By Lukas Velush and Diana Hefley, Herald Writers
EVERETT — The body of a homeless man was discovered under a blanket Thursday morning after he was struck by a 22,000-pound piece of machinery along a section of I-5 under construction, officials said.
Investigators didn’t know on Thursday whether the man, 61, was already dead when he was hit by a self-propelled work platform used to raise construction crews to work above the ground.
The Snohomish County medical examiner is expected to determine the cause of death, Everett police Sgt. Jerry Strieck said.
A witness told police the man was under a blanket about 10 a.m. when he was struck by the machinery. He was dead when police officers arrived, Strieck said.
His identity was not released Thursday.
He was found on a flat, graded dirt area under an I-5 bridge that spans 36th Street and a Burlington Northern Santa Fe Railway track. Police didn’t know whether the man had been sleeping there.
The truck-size machine, called a Snorkel man lift, can raise two people 60 feet into the air, said Mike Cotten, project director for the state Department of Transportation’s Everett I-5 widening project.
It runs on standard pickup truck wheels and has a work platform that’s about the size of a motorcycle. An operator can drive the machine while the lift is raised, but that didn’t appear to be the case Thursday morning, Cotten said.
“As I understood it, they were moving it from one location to another,” he said. “It would not have been extended — it would have been down.”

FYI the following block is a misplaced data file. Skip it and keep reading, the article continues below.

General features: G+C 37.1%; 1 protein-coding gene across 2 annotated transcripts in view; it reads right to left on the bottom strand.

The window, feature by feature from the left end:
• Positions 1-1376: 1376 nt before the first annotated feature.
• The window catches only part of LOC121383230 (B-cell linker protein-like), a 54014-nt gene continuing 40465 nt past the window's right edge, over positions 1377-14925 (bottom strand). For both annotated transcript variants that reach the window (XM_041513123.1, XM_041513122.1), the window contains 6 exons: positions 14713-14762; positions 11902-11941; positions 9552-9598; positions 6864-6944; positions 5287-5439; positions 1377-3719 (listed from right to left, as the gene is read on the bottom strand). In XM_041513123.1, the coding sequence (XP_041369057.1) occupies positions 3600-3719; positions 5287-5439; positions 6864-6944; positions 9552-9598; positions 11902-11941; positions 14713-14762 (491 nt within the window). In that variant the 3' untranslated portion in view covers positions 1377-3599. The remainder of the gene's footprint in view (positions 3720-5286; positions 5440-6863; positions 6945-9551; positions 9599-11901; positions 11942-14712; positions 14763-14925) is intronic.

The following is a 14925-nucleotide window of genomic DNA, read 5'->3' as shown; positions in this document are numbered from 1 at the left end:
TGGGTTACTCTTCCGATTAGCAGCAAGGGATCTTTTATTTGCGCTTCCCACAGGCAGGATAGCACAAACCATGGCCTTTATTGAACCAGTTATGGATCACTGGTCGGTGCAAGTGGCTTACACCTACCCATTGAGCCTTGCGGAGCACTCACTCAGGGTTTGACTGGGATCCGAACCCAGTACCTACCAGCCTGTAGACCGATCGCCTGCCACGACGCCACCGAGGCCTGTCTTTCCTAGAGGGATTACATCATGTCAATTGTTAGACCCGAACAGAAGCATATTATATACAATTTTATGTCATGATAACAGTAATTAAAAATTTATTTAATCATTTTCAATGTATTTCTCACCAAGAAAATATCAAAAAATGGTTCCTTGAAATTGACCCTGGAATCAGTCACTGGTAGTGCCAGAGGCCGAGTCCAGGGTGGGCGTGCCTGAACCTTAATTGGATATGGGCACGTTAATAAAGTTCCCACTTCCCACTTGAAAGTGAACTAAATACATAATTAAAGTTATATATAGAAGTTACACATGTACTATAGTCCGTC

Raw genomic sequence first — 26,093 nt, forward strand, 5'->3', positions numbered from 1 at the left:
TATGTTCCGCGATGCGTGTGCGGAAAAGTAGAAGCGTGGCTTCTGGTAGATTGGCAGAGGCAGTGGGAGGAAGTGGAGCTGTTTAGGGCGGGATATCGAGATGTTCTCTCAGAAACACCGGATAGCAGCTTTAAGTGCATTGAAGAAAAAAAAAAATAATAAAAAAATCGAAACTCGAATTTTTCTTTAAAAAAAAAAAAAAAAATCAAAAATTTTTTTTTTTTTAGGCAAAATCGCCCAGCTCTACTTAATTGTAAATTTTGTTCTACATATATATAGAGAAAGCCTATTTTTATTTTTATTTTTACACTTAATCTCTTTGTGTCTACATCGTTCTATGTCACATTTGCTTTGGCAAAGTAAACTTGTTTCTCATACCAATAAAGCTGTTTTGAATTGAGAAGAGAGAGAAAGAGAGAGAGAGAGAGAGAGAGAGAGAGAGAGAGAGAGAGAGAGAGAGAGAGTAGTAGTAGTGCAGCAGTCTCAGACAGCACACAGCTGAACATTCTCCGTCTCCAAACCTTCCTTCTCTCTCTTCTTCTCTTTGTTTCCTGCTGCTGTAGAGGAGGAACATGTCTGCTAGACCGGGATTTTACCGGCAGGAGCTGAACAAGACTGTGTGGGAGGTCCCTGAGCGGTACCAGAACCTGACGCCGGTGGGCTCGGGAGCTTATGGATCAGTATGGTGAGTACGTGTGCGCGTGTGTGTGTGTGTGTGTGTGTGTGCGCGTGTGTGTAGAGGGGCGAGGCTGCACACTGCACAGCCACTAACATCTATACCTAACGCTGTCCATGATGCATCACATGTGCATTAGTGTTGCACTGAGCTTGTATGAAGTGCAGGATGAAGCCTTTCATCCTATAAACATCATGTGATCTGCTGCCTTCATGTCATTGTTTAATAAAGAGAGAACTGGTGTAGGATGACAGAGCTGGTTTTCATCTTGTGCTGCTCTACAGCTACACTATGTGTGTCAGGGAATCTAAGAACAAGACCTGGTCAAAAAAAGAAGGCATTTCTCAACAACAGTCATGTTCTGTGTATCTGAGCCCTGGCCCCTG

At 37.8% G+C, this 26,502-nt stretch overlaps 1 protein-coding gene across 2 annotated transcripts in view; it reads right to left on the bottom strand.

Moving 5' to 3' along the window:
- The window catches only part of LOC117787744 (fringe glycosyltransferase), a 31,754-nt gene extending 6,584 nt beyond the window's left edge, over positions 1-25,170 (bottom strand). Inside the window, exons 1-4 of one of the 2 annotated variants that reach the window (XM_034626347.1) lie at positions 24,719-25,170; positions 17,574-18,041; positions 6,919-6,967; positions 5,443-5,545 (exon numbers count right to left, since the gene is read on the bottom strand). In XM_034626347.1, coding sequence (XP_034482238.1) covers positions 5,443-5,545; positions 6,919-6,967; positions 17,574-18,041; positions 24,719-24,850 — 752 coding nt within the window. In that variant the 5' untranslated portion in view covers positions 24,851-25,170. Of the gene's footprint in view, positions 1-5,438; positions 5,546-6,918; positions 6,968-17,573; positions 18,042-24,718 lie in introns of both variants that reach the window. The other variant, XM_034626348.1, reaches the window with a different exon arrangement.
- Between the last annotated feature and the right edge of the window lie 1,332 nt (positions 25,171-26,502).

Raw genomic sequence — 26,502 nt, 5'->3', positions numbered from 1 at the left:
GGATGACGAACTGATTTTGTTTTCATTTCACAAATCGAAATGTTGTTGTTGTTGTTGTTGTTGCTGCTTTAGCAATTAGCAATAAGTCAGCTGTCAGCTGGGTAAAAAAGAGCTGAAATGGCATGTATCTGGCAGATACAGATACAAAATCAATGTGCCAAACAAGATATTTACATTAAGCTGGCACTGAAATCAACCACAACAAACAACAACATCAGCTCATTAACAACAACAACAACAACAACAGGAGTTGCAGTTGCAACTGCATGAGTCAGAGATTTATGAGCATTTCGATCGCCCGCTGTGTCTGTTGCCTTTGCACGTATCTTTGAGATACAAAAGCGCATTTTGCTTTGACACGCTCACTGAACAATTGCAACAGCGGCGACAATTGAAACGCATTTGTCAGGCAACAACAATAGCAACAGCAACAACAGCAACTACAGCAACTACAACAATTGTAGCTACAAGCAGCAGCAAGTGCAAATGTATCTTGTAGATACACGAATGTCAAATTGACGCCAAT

It can be difficult for the driver of such a machine to see what’s in front of him, regardless of the lift’s position, Cotten said.
“From the way the bucket sits in the back, I understand that it’s difficult to see what’s immediately in front,” he said.
Workers were using the machine to tear down lumber used in the concrete forms that were needed to widen the long trestle-like I-5 bridge between 37th Street and Pacific Avenue.
“We all feel very upset for anybody who knew the guy and for the construction folks who were out there as well,” Cotten said.
The death is the first in the work zone during the two-year, $263 million widening project, Cotten said. The roadwork is nearly finished and is expected to end this summer.
Reporter Lukas Velush: 425-339-3449 or firstname.lastname@example.org.